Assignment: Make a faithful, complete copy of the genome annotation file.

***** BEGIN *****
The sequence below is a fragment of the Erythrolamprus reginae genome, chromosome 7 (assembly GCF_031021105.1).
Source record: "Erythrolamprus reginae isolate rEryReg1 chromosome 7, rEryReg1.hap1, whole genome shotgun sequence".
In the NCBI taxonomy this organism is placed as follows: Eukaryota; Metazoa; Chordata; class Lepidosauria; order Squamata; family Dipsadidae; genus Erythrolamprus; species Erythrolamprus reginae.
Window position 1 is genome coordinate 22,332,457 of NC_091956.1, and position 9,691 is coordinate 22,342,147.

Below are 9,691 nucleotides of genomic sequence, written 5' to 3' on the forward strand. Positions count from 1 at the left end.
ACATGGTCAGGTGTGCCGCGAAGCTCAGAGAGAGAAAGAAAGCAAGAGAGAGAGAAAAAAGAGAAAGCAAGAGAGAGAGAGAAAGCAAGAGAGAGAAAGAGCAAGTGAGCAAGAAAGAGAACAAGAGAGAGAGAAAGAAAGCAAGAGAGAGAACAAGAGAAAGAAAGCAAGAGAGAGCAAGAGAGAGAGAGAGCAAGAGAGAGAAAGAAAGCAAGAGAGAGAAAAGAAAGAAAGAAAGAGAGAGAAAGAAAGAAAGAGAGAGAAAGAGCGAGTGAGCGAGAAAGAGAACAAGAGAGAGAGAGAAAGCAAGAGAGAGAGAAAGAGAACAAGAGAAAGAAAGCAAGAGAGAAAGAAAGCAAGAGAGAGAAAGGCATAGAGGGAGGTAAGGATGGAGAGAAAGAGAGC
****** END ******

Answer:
The sequence below is a fragment of the Erythrolamprus reginae genome, chromosome 7 (assembly GCF_031021105.1).
Source record: "Erythrolamprus reginae isolate rEryReg1 chromosome 7, rEryReg1.hap1, whole genome shotgun sequence".
In the NCBI taxonomy this organism is placed as follows: Eukaryota; Metazoa; Chordata; class Lepidosauria; order Squamata; family Dipsadidae; genus Erythrolamprus; species Erythrolamprus reginae.
Window position 1 is genome coordinate 22,332,457 of NC_091956.1, and position 9,691 is coordinate 22,342,147.

Below are 9,691 nucleotides of genomic sequence, written 5' to 3' on the forward strand. Positions count from 1 at the left end.
ACATGGTCAGGTGTGCCGCGAAGCTCAGAGAGAGAAAGAAAGCAAGAGAGAGAGAAAAAAGAGAAAGCAAGAGAGAGAGAGAAAGCAAGAGAGAGAAAGAGCAAGTGAGCAAGAAAGAGAACAAGAGAGAGAGAAAGAAAGCAAGAGAGAGAACAAGAGAAAGAAAGCAAGAGAGAGCAAGAGAGAGAGAGAGCAAGAGAGAGAAAGAAAGCAAGAGAGAGAAAAGAAAGAAAGAAAGAGAGAGAAAGAAAGAAAGAGAGAGAAAGAGCGAGTGAGCGAGAAAGAGAACAAGAGAGAGAGAGAAAGCAAGAGAGAGAGAAAGAGAACAAGAGAAAGAAAGCAAGAGAGAAAGAAAGCAAGAGAGAGAAAGGCATAGAGGGAGGTAAGGATGGAGAGAAAGAGAGC